Robots with low Environmental Impact

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We usually believe that the environmental impact of a machine is mainly due to its use, and not due to its design / manufacture. However, a recent study [1] performed in order to characterize the environmental impact of an industrial robot has shown that more that 60 % of the greenhouse gas emitted during the total life cycle of this machine were emitted during the manufacturing / design phase (Fig. 1 - this ratio does not take into account the industrial process for which the robot is used).


Fig. 1. Environmental impact of a Kuka KR 270 robot during its total life cycle (manufacturing + use during 12 years) / Energy consummed during the use phase (data from [1]).



Fig. 2. Greenhouse gas emitted for the production of several materials (equivalence measured in kg of CO2 – data taken in [2]).


Up to now, the designer of an industrial robot does not consider the environmental impact when designing a robot. Thus, he uses usual materials (aluminum  / iron alloys, carbon composites) which are extremely polluting (Fig. 2).

The idea of RobEcolo is to design a wooden industrial robot, as wood has a negative environmental impact.
The use of wood for designing machines is not a new idea. Wood was used in the past for designing machines (e.g. the Jacquard loom in the 19th century, or most of the airplanes before World War II) but was progressively replaced by metallic (and later the carbon composite) materials. However it is still used for the design of buildings due to its high payload-to-weight ratio and its low cost. Nowadays, designing machines with wood is limited to mock-ups (Fig. 3), prototyping (Fig. 4) or entertainment (Fig. 5). It is also used in machines in which wooden elements do not impact the accuracy, e.g. chassis of cars (cf. Morgan car manufacturer).

Fig. 3. Wooden mock-up of a walking robot [3].


 (a) Prototype of the Stanford OpenArm robot [4].


(b) The Willow-Garage PR1 robot [5].

Fig. 4. Examples of robot prototypes made with wood: for these robots, wood was used as a prototyping purpose (due to its low cost) or on parts that were not used to ensure the structural stiffness and overall accuracy.


Fig. 6. The elephant (animatronics) of the Machines de L'Isle Museum of Nantes.


Fig. 7. Prototype of an industrial parallel robot in which one link has been replaced by a wooden element.


Thus, wood is never used in critical parts ensuring accuracy of machines. The reason is given below.

A recent attempt to introduce wood in industrial robot manufacture was presented in [2] (Fig. 7). The results showed that the approach was valid enough to compete with usual materials. However, this study missed two crucial issues:

  1. The wood performance / dimensions will vary with the atmospheric conditions / external solicitations and with the conditions they have grown; thus, new robot design issues appear: How to be sure that the design process is robust wrt wood variability, i.e. that a robot made with wood can be accurate, stiff, etc., even if wood properties vary? Moreover, at equal stiffness, most of wood types are heavier than carbon: How to the lower energy consumption associated with moving the robot?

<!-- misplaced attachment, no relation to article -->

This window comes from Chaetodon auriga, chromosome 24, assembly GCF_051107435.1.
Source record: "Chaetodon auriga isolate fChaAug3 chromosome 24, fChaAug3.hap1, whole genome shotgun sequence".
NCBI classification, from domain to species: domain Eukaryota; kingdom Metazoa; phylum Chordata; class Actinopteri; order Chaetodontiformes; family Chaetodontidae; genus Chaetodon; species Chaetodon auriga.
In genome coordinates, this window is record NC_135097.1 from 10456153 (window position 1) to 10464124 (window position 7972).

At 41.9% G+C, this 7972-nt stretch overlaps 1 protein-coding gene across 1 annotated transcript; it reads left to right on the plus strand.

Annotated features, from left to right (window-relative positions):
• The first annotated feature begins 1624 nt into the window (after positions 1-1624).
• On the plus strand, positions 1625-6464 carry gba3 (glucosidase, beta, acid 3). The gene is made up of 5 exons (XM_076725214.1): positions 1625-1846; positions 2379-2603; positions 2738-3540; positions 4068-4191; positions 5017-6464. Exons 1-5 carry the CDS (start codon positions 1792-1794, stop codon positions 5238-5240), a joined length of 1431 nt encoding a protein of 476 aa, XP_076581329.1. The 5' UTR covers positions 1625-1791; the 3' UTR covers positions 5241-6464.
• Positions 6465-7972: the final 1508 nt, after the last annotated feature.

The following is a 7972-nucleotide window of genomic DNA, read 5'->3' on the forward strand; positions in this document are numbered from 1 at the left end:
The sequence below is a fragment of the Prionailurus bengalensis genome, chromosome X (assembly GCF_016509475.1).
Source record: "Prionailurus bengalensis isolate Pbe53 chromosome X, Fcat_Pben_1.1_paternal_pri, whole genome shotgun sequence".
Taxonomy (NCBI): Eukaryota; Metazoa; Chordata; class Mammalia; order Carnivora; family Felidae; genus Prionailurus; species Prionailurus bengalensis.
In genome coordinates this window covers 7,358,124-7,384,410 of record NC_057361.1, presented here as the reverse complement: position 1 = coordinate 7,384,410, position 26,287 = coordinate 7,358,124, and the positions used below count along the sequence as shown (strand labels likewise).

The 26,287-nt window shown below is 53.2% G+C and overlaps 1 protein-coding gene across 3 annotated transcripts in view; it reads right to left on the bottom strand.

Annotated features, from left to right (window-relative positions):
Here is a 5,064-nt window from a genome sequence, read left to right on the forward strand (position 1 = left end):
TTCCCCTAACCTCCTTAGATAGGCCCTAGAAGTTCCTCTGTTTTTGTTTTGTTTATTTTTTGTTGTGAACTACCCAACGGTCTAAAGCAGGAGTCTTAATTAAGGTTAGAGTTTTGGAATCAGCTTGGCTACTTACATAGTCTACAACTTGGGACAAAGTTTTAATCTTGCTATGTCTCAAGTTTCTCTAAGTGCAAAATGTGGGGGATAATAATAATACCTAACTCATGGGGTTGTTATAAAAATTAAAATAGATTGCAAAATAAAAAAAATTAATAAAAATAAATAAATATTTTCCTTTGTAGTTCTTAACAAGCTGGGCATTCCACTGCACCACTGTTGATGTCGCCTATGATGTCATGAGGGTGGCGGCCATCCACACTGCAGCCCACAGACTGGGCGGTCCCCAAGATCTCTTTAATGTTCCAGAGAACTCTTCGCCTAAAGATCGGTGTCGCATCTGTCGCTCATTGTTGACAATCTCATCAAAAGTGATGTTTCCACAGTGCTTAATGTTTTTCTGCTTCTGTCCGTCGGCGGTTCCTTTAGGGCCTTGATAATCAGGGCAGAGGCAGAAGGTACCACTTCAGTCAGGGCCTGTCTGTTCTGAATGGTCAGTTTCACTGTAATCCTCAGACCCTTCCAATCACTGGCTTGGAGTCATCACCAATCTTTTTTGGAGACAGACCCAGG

2. Robotic companies do not trust in wood. How prove them that wood are good materials for robot design?
The goal of RobEcolo is to show that industrial wooden robots could be a good alternative to metallic industrial robots, despite these two aforementioned  issues.


Within RobEcolo, we are going to prove that it is possible to design a wooden industrial robot which has performance (in terms of accuracy and stiffness) equivalent to those of standard industrial robot. The challenge is to design a robot (with a size similar to the SCARA TP80 FastPicker of Staübli, with repeatability lower than 500 µm and a deformation under a payload of 1 kg lower than 500 µm), and this even is the wood properties / dimensions vary.

To reach these goals, we are going to develop robust design algorithms that will take into account the variability of the wood performance and that will allow the definition of robot architectures for which the impact of this variability is minimal. For using these algorithms, it will be necessary to define models for the characterization of the robot deformations, models which do not exist for wooden robots and which must be created. Moreover, in order to ensure the accuracy even of the dimensions of the wooden links may vary with the atmospheric conditions, we are going to use sensor-based controllers. The sensors involved in these controllers will observe elements of the robots as close as possible from the end-effector. The use of these sensors may impact the robot performance, and we will take into account this potential impact at the beginning of the design phase. Finally, all theoretical results will be obtained on a prototype of wooden robot that will be designed during the project.


[1] Fizians Environnement "Eco-design of two types of robots: KUKA 270 and IRSbot-2", 2014.

[2] T. Laurent et al., “Eco-conception: Vers un Robot en Bois” (in French), Technologie, 168, 2010.

[3] A. Roennau et al. “Design and Kinematics of a Biologically-Inspired Leg for a Six-Legged Walking Machine,” Int. Conf. Biomed. Rob. & Biomech, 2010.